Compared to the other analysed methodologies (e.g., BHARs and CARs), the CTAR offers a significant advantage. During the construction of the portfolios, the variance in each of the periods automatically incorporated the cross-sectional correlation of the individual returns of the sample firms. Using this approach, benchmark portfolios were established as a basis for comparison. Six portfolios each month were used. Previous years’ data was required for “training” the comparison portfolios, which had to be constructed and renewed in a three-year timeframe before analysing the abnormal returns for each M&A, as required by the selected methodology to quantify the value creation.
Potential extraneous factors that might affect long-term results are methodologically avoided using the method of reference portfolio construction. Given the construction of the portfolio using the CTAR, the cross-sectional correlation of the sample firms’ returns was automatically incorporated by the variance in each of the periods. Although statistically this approach could introduce heteroskedasticity, this challenge was also addressed and resolved.
In addition to the calculation of the abnormal returns for each the operation, this research has used for the analysis acquirer’s characteristics (size, capital, intangible assets, EBIT, experience, domestic/cross border), deal characteristics including temporal variables (date, time between acquisitions, M&A wave of the operation, number of acquisitions, first acquisition/non-first acquisition). Additionally, a dichotomist variable (glamour) has been constructed indicating low or high values of the book-to-market ratio.

3.2. Empirical Results and Discussion

After calculating the book-to-market ratio, the firm sample of the M&A used contains 162 samples, 69 were classified as “glamour” acquirers and the others 93 as non “glamour” firms. The sample size is comparable to or exceeds the size normally used in the studies of M&A.
The effect of “glamour” firms has been analyzed considering the CTAR variables (calendar portfolio abnormal returns) for 3, 6, 12, 24 and 36 months, in all cases considering equally weighted portfolios (Table 1). A test of normality for these variables combining the standard asymmetry error, and the standard error of kurtosis reported in the statistics. Table 1, shows that it cannot be rejected the hypothesis that these variables are not normally distributed. In order to avoid the problems that heteroscedasticity can generate, we have used a comparison portfolio creation rule that mitigates it (Mitchell and Stafford, 2000; Ecker, 2008). Additionally, we have used HAC errors, which are also robust in the presence of heteroscedasticity.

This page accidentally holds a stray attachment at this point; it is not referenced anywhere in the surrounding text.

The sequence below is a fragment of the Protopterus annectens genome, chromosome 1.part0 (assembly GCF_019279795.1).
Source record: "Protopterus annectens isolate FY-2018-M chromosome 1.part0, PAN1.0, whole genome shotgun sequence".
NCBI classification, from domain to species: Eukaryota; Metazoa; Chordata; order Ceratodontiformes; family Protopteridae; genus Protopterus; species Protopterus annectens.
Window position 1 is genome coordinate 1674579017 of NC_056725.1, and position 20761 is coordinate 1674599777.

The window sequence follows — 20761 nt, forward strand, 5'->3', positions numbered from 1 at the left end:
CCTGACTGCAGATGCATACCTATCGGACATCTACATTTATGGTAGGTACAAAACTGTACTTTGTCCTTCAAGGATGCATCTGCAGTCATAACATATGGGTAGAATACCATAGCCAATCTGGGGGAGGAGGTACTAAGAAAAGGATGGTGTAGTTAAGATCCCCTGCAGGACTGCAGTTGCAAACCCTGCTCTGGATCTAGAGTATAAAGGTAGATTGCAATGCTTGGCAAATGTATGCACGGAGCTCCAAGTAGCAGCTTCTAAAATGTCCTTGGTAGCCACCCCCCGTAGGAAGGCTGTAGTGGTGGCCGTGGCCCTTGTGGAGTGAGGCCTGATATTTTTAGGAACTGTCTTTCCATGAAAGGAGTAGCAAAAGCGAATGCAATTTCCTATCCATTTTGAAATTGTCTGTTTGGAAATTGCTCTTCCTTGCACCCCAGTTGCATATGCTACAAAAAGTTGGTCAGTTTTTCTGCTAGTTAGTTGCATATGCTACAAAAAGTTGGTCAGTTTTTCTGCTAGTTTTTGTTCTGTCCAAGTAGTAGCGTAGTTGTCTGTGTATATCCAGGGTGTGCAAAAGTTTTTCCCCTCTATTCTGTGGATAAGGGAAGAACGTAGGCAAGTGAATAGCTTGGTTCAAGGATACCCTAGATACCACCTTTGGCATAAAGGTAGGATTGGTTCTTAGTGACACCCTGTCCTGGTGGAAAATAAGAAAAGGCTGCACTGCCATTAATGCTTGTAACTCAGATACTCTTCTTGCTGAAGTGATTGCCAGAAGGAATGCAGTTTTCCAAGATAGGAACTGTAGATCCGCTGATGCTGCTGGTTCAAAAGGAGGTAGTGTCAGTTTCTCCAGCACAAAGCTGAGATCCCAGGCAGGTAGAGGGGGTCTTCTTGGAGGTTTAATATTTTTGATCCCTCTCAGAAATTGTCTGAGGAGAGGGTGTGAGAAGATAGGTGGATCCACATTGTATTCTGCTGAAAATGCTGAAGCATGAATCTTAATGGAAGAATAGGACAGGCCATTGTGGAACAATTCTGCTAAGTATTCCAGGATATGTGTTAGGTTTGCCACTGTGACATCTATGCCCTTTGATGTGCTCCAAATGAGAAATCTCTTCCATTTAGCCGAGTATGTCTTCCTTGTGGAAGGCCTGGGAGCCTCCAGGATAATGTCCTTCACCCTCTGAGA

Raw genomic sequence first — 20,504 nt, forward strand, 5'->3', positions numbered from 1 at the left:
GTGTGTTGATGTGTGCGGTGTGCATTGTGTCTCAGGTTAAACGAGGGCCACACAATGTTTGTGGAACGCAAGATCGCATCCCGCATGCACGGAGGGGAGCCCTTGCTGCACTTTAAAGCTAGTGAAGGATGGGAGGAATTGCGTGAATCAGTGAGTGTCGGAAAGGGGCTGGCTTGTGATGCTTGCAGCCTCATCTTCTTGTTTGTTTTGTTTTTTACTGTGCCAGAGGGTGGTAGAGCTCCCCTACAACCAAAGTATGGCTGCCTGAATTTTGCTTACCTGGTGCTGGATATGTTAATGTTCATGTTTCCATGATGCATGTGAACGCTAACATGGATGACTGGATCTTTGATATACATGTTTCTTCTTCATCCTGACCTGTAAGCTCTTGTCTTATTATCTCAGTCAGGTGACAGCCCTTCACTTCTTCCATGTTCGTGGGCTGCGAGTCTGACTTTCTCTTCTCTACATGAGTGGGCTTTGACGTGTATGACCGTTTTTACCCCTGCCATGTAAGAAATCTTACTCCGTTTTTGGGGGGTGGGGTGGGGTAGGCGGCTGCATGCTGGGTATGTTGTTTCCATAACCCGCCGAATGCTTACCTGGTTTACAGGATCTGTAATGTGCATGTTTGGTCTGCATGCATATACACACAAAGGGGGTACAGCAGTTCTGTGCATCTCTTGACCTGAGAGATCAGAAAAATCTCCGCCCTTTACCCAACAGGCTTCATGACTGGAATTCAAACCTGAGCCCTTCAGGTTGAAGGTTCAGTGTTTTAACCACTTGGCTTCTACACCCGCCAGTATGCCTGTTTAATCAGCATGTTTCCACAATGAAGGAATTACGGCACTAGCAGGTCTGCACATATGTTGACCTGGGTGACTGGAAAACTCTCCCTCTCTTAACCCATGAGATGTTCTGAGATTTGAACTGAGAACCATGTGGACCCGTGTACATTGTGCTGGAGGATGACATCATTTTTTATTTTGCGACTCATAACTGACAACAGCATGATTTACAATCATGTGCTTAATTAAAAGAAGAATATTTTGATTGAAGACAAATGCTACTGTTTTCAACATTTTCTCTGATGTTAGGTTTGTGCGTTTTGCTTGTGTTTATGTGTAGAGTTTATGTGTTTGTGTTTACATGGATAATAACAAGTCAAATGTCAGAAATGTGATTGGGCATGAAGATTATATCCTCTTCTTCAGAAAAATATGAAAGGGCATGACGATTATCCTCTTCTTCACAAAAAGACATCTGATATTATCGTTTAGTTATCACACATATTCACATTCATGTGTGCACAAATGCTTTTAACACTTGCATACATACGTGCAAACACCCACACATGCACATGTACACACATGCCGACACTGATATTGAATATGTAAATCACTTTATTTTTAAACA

In Table 2, it can be observed how, beginning with a situation of positive cumulative returns in the short run, they gradually decrease as the time horizon increases and become negative. As time passes and becomes more long term, the values continue to increase with negative sign, reaffirming our conclusion regarding long-term value destruction and demonstrating the different results that are obtained when short-term value creation versus long-term value creation is analyzed. The results are significant after 24 months (p-value < 0.05). This evolution is more evident in the case of glamour firms, destroying value for all the period with bigger values (in absolute terms) than the complete sample.
The value destruction is significative for glamour firm for different time frames: 12 months (p-value < 0.05), 24 months (p-value < 0.05) and 36 months (p-value < 0.05). Nevertheless, as already anticipated, such long periods of time can introduce new factors that distort the analysis, and therefore special attention will be paid to the 12- and 24-month results.
The non-glamour firms begin with a situation of positive cumulative returns in the short run, and they also gradually decrease as the time horizon increases and become negative, but the effect is less evident than for glamour firms and the whole sample. Unfortunately, the results are not statistically significant.
From our analysis, it is evident that certain acquirers’ characteristics are determinant of the glamour company’s success. Some of these effects can be observed in the matrix of correlations (Table 3).